McDowell Takes Lead at Golf US Open
Graeme McDowell held a two-shot lead with nine holes left in the U.S. Open on Sunday after Dustin Johnson and Tiger Woods each endured nightmare starts.
Looking to become the first European to win the U.S. Open since 1970, McDowell was holding it together, playing the front nine in even-par 35 to stay at 3 under.
Phil Mickelson was among the few also playing steady golf, playing the first 10 holes at even and making the turn at 1 over. That was tied with Ernie Els, who got to 3 under, but made bogey on No. 9, then hit his tee shot on 10 into the ocean and chunked his third shot into the grass on the steep hill leading back to the water. He made double bogey there.
Els and Mickelson were tied with Johnson, who squandered a three-shot lead coming into the day with a triple-bogey on 2, double-bogey on 3 and bogey on 4.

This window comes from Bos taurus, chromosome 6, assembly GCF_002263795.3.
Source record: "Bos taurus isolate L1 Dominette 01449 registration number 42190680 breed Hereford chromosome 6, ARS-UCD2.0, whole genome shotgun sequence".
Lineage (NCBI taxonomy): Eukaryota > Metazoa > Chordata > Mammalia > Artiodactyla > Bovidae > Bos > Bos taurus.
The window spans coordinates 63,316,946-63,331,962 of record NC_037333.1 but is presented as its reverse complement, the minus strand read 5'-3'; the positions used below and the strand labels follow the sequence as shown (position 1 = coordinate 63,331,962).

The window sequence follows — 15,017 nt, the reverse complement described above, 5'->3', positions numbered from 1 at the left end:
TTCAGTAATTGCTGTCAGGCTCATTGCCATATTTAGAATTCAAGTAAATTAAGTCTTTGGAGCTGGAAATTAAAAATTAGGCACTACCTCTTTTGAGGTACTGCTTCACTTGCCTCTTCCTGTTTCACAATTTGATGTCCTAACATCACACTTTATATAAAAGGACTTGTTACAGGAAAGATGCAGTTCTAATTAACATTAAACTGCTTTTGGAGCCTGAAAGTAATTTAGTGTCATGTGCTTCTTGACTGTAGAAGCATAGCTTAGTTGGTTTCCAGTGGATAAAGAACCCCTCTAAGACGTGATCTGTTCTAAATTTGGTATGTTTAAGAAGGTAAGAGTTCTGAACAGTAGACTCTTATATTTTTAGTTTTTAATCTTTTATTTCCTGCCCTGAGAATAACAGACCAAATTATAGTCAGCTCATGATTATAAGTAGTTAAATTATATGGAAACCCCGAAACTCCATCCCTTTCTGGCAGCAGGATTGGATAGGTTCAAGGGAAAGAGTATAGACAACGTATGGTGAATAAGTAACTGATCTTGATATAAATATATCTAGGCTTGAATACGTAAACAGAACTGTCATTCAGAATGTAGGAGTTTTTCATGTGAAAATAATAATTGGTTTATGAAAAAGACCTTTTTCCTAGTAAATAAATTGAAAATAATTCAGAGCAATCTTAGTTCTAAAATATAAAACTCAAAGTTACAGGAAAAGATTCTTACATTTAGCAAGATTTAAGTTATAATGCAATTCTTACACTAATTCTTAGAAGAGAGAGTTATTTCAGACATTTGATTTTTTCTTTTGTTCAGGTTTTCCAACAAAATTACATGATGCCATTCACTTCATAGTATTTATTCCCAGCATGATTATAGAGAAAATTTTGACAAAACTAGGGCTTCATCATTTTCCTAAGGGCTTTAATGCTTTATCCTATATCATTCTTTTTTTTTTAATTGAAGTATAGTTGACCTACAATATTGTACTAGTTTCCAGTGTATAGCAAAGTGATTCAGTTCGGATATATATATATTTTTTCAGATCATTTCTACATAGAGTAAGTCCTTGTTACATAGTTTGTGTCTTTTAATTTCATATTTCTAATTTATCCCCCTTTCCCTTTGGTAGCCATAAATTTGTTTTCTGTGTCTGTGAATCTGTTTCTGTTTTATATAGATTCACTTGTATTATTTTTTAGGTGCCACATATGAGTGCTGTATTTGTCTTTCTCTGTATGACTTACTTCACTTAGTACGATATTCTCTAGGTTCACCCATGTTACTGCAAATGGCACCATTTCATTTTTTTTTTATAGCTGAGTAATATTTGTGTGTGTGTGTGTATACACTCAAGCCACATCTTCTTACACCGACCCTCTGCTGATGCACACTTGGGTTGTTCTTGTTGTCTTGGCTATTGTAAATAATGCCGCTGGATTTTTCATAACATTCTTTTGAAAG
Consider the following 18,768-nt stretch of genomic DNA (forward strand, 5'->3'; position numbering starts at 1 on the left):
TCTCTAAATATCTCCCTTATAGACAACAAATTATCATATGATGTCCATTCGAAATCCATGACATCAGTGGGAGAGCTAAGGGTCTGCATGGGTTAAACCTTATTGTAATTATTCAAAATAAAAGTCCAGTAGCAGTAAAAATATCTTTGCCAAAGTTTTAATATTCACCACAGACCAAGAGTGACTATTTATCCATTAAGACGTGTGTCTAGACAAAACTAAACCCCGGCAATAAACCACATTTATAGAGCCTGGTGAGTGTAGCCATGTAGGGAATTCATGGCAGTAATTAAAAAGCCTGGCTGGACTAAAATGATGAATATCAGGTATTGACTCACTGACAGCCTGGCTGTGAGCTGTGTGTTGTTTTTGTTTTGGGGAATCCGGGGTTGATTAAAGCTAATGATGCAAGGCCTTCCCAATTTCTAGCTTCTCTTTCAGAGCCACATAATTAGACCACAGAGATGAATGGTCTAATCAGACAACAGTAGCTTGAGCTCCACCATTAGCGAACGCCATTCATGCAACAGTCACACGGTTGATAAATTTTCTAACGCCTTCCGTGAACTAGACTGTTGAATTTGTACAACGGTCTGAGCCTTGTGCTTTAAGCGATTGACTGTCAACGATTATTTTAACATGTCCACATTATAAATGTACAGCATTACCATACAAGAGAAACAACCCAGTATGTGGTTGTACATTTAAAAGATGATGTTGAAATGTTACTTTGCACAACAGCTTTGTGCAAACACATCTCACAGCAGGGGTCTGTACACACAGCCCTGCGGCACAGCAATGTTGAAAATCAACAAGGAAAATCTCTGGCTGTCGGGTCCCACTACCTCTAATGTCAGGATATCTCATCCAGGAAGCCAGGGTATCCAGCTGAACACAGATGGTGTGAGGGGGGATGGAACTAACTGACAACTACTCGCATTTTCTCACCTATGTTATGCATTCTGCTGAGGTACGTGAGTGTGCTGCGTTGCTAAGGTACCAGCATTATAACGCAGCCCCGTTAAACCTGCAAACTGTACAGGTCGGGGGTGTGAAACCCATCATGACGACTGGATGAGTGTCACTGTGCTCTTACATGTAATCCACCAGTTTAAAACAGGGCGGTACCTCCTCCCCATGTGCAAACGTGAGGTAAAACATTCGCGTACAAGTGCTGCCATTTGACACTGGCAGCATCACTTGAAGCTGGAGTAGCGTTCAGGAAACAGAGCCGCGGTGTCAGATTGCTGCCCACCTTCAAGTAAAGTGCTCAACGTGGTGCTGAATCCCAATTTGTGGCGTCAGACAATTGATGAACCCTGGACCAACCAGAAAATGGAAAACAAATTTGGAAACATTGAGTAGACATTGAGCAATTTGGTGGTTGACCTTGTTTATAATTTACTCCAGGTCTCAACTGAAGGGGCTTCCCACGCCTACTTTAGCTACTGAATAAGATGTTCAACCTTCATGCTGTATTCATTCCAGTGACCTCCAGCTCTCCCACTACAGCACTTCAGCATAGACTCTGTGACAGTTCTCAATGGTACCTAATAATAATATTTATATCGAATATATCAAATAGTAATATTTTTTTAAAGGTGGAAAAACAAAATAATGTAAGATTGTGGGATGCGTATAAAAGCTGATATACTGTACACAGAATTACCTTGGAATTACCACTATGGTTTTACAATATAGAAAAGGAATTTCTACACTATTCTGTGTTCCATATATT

Woods opened with a three-putt bogey, then made another on the par-5 sixth hole — the easiest hole on the course — when he drove his tee shot into the ocean. He then went birdie-bogey on 7 and 8 to fall to seventh place, at 2-over par.
Davis Love III tried to get back in the hunt, attacking the first eight holes and making a birdie and eagle to get to 2 over.
The day yielded the second double-eagle in the history of the U.S. Open, when Shaun Micheel hit a 3-iron from 239 yards into the hole on the par-5 sixth. He joined T.C. Chen in the history books, then promptly went to the 92-yard seventh hole and made double-bogey 5.
The best rounds of the day through the early going belonged to Ben Curtis and Jim Herman, each of whom went out early and shot 3-under 68.